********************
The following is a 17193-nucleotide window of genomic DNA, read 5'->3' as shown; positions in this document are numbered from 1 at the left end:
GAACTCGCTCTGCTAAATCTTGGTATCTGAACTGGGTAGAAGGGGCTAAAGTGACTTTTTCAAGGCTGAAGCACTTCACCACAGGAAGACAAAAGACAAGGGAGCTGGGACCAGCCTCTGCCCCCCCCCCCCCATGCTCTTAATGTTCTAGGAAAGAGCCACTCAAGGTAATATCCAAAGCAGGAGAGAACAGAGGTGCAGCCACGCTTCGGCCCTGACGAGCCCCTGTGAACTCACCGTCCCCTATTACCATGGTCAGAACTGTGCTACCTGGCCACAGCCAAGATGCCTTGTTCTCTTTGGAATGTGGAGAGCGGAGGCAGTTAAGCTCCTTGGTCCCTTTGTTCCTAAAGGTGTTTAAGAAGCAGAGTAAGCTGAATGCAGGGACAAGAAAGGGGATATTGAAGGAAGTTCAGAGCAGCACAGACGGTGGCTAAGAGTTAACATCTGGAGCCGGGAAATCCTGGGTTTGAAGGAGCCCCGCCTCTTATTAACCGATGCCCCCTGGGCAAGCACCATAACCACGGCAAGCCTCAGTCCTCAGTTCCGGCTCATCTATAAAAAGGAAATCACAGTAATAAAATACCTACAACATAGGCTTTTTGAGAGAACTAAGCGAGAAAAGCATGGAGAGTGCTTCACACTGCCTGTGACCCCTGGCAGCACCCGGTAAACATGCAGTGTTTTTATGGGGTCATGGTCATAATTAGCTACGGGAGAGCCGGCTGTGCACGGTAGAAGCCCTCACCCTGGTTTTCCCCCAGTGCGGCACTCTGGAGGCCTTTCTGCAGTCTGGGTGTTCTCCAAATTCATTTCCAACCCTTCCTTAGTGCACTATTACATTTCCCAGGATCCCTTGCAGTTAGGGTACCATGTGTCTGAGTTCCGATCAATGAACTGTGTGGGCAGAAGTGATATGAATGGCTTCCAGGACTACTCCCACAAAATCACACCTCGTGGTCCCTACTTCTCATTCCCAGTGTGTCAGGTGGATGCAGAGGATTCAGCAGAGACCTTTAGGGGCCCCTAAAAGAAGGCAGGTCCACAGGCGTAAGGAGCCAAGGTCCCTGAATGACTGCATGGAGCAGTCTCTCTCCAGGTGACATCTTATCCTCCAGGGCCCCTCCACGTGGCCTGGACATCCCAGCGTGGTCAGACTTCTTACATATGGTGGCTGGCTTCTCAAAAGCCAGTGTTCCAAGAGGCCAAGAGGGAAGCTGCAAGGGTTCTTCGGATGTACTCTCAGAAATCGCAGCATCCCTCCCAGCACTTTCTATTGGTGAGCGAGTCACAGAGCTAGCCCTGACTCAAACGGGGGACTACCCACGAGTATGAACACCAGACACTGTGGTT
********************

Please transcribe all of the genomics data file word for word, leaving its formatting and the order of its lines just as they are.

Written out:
The following is a 17193-nucleotide window of genomic DNA, read 5'->3' as shown; positions in this document are numbered from 1 at the left end:
GAACTCGCTCTGCTAAATCTTGGTATCTGAACTGGGTAGAAGGGGCTAAAGTGACTTTTTCAAGGCTGAAGCACTTCACCACAGGAAGACAAAAGACAAGGGAGCTGGGACCAGCCTCTGCCCCCCCCCCCCCATGCTCTTAATGTTCTAGGAAAGAGCCACTCAAGGTAATATCCAAAGCAGGAGAGAACAGAGGTGCAGCCACGCTTCGGCCCTGACGAGCCCCTGTGAACTCACCGTCCCCTATTACCATGGTCAGAACTGTGCTACCTGGCCACAGCCAAGATGCCTTGTTCTCTTTGGAATGTGGAGAGCGGAGGCAGTTAAGCTCCTTGGTCCCTTTGTTCCTAAAGGTGTTTAAGAAGCAGAGTAAGCTGAATGCAGGGACAAGAAAGGGGATATTGAAGGAAGTTCAGAGCAGCACAGACGGTGGCTAAGAGTTAACATCTGGAGCCGGGAAATCCTGGGTTTGAAGGAGCCCCGCCTCTTATTAACCGATGCCCCCTGGGCAAGCACCATAACCACGGCAAGCCTCAGTCCTCAGTTCCGGCTCATCTATAAAAAGGAAATCACAGTAATAAAATACCTACAACATAGGCTTTTTGAGAGAACTAAGCGAGAAAAGCATGGAGAGTGCTTCACACTGCCTGTGACCCCTGGCAGCACCCGGTAAACATGCAGTGTTTTTATGGGGTCATGGTCATAATTAGCTACGGGAGAGCCGGCTGTGCACGGTAGAAGCCCTCACCCTGGTTTTCCCCCAGTGCGGCACTCTGGAGGCCTTTCTGCAGTCTGGGTGTTCTCCAAATTCATTTCCAACCCTTCCTTAGTGCACTATTACATTTCCCAGGATCCCTTGCAGTTAGGGTACCATGTGTCTGAGTTCCGATCAATGAACTGTGTGGGCAGAAGTGATATGAATGGCTTCCAGGACTACTCCCACAAAATCACACCTCGTGGTCCCTACTTCTCATTCCCAGTGTGTCAGGTGGATGCAGAGGATTCAGCAGAGACCTTTAGGGGCCCCTAAAAGAAGGCAGGTCCACAGGCGTAAGGAGCCAAGGTCCCTGAATGACTGCATGGAGCAGTCTCTCTCCAGGTGACATCTTATCCTCCAGGGCCCCTCCACGTGGCCTGGACATCCCAGCGTGGTCAGACTTCTTACATATGGTGGCTGGCTTCTCAAAAGCCAGTGTTCCAAGAGGCCAAGAGGGAAGCTGCAAGGGTTCTTCGGATGTACTCTCAGAAATCGCAGCATCCCTCCCAGCACTTTCTATTGGTGAGCGAGTCACAGAGCTAGCCCTGACTCAAACGGGGGACTACCCACGAGTATGAACACCAGACACTGTGGTT